When you live (mostly) alone - which is to say, my son is here for now but we're sort of in "parallel play" mode - there are things you don't attend to, because they don't inconvenience anybody but you.
Some people call this HOUSE BLIND. Without having to look at, or think about, the differences between your home and the nice homes other people probably live in, you nimbly thread your way around piles of papers and books and/or, in my case, boxes of woodblocks and chisels and bags of donkey and chicken food.
Sometimes it takes a visitor to snap you out of it. In this particular case, it was one of the nice cleaning ladies who blaze through my house every other week in about 35 minutes. She meekly asked me, in Spanish, if I realized my tub drain (sumidero
) was stopped up.
Well, that's embarrassing. Yes, it's been slow for quite some time, but I've framed it as: "a daily opportunity to soften my feet by submersion while showering."
As a matter of fact, I'd been planning to snake it for months, but I wasn't sure where my snake was. So finally I actually looked for it - in all the usual places - but it was gone. Who did I lend it to? I can't remember.
Getting around to all that took a week or so.
Then it took a couple more resentful days to accept the sad truth: I'd have to buy a new snake.
I bought a new snake and took it upstairs and unscrewed and removed the strainer and then stared in frustration at the lower assembly: the holes were too small to put the snake through.
Now it's getting kind of late, and I'm getting kind of impatient, and I announce to my son in the next room: "I'm about to do something I shouldn't do." He avers: "Well, there's nothing much I can do about that."
He knows me well.
I go get my drill and a big drill bit. I realize it's tight quarters in that drain, and I realize drills jump unpredictably when you put them through metal, but I say to myself (knowing it's stupid): "maybe I can just aim the drill towards the center of the drain and it will just neatly make a larger hole that the snake will go through."
Well, of course, it didn't. The drill jumped and I put it right through the plastic drain pipe.
So, unsurprised, I announced to my son: "I drilled through the drain pipe," and then I called my bandmate Bob and left him a message: "I drilled through the drain pipe," and he called back and said, "send me pictures," so I sent him pictures, and he said he'd come fix it.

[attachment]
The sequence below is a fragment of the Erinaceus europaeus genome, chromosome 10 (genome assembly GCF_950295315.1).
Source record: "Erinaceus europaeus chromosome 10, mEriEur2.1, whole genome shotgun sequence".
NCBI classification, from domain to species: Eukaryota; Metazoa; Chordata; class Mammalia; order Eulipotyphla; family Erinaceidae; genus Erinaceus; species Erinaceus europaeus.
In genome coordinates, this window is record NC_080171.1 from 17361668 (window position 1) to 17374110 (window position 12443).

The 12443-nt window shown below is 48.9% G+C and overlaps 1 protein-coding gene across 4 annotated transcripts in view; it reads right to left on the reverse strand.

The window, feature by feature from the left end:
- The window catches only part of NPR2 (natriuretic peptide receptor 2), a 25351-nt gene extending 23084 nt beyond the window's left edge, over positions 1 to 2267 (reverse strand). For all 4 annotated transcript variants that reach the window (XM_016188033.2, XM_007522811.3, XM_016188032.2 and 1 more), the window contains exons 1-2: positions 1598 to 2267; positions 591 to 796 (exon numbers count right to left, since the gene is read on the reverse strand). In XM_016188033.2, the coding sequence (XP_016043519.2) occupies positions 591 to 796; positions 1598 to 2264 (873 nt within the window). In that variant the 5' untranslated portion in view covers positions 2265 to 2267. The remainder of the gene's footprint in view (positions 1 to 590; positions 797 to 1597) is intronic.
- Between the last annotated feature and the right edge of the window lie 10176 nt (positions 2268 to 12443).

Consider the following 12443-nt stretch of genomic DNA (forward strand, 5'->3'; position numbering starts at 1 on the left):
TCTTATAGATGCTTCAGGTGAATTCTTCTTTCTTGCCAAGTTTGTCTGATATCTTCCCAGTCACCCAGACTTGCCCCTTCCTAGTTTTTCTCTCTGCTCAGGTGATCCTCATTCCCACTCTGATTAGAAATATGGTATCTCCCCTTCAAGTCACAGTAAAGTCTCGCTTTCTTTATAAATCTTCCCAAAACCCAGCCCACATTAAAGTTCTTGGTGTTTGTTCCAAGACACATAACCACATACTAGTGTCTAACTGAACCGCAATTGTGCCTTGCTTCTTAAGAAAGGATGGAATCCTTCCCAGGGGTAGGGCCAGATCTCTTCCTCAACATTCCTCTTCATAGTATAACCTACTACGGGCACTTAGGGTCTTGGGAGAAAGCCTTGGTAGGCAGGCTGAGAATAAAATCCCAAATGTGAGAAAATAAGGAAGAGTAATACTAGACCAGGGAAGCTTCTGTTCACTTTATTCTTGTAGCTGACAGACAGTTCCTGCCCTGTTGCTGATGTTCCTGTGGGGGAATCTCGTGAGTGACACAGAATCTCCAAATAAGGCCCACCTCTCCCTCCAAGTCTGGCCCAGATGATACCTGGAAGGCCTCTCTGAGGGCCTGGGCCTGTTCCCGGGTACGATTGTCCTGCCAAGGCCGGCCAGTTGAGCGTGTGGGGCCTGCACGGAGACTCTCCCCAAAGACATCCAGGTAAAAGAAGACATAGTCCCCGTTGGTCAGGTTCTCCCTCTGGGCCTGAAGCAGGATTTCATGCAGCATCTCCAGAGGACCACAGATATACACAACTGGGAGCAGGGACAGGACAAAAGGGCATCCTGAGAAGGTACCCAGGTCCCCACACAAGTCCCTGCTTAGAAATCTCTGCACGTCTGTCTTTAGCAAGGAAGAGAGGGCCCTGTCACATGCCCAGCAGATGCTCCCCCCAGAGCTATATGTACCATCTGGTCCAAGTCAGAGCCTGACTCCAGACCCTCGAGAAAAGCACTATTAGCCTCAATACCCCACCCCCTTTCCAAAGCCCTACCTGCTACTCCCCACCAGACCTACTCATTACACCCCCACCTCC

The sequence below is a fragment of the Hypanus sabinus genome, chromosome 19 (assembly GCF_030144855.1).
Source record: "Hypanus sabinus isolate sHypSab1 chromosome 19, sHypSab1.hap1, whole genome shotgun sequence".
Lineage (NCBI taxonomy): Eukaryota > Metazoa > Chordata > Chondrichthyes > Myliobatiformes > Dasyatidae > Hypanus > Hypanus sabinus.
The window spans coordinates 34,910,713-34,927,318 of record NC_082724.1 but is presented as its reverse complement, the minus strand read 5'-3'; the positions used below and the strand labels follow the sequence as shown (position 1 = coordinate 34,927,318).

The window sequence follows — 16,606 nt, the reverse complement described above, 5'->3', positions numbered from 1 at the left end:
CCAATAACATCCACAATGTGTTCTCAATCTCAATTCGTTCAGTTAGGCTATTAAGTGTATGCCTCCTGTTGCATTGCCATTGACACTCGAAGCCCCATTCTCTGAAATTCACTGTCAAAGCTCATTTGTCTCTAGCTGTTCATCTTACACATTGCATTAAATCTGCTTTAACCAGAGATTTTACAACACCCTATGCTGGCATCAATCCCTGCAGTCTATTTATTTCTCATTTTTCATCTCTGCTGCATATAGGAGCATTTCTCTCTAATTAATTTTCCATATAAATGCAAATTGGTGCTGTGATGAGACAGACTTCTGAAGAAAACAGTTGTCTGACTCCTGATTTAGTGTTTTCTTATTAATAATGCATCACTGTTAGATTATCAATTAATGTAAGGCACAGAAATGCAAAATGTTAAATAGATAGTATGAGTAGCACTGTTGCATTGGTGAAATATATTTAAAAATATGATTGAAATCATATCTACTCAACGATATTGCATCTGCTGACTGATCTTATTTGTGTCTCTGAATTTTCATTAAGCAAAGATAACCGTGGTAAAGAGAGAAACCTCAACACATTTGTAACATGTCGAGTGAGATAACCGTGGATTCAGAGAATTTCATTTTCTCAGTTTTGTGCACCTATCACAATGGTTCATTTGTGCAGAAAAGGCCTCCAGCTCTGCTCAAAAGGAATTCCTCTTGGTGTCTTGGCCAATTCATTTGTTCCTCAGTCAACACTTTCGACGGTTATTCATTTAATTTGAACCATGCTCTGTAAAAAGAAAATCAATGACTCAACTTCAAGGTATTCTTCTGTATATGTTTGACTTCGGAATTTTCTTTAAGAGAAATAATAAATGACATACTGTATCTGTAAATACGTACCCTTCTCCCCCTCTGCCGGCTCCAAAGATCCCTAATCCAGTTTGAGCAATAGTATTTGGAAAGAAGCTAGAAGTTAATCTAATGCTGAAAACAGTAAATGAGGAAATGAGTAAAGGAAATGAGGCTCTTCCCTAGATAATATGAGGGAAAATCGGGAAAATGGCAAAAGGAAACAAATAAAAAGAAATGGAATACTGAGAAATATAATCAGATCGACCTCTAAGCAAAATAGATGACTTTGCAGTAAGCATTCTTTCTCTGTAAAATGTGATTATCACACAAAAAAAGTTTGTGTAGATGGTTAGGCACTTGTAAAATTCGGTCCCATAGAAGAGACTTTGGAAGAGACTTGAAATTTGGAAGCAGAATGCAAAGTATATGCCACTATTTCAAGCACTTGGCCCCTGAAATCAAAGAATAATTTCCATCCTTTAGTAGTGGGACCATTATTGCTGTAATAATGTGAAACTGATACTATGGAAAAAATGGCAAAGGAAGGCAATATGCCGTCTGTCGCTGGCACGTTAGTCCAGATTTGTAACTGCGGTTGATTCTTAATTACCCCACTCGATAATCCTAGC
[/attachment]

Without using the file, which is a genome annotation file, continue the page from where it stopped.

So he came, and he had to cut two holes in the living room ceiling sheetrock, and he cut out the wrecked part of the pipe (he thinks it's sort of artsy and I should sell it on eBay), and we went to Lowes and bought a new one, and he put it all back together after snaking it, and then he rushed off so as not to be late for his beach trip with his girlfriend.
He was very kind. He may not have gone so far as to say: "Lots of people drill through their drain pipes," but he did console me: "it would have been very hard to snake that drain without removing the trap, you might have had to do it anyway."
So now that the shower was in good shape, I decided to tackle the toilet, which I stopped using a few months ago because it wouldn't flush, or rather, it was so feeble even a most forceful lever-push barely disturbed the serene waters.
Bob thought I'd probably have to get a new one, but when I moaned about all those toilets in the landfills, he gave me something to try before giving up.
So I was on my knees with a coathanger, sticking it through all the little holes on the underside of the rim and scratching away at the mineral deposits. Then, on Bob's recommendation, I put a dish towel in a ziplock bag and stuffed it down the hole and turned off the water and then poured a bunch of lime-away type stuff in the tank and flushed lots of times and scraped some more and ladled the water back into the tank and flushed lots more times.
It didn't really help.
The great breakthrough, so to speak, was realizing the main port at the bottom of the bowl (a hole about the size of a nickel, at the front of the toilet) was crystalized with great stalagmites and stalagtites of water minerals. The hole had been so reduced in diameter, hardly any water was getting through at all.
So I got various chisels and screwdrivers and allen wrenches and whatever I thought might successfully attack the mineral incrustation. On my knees again, I chipped away for a long time, thinking this was arguably not the best way a person could spend a Saturday night, but whatever, voilà! The toilet's as good as new!
So to celebrate, I flushed. Were you expecting a more exciting end to this story?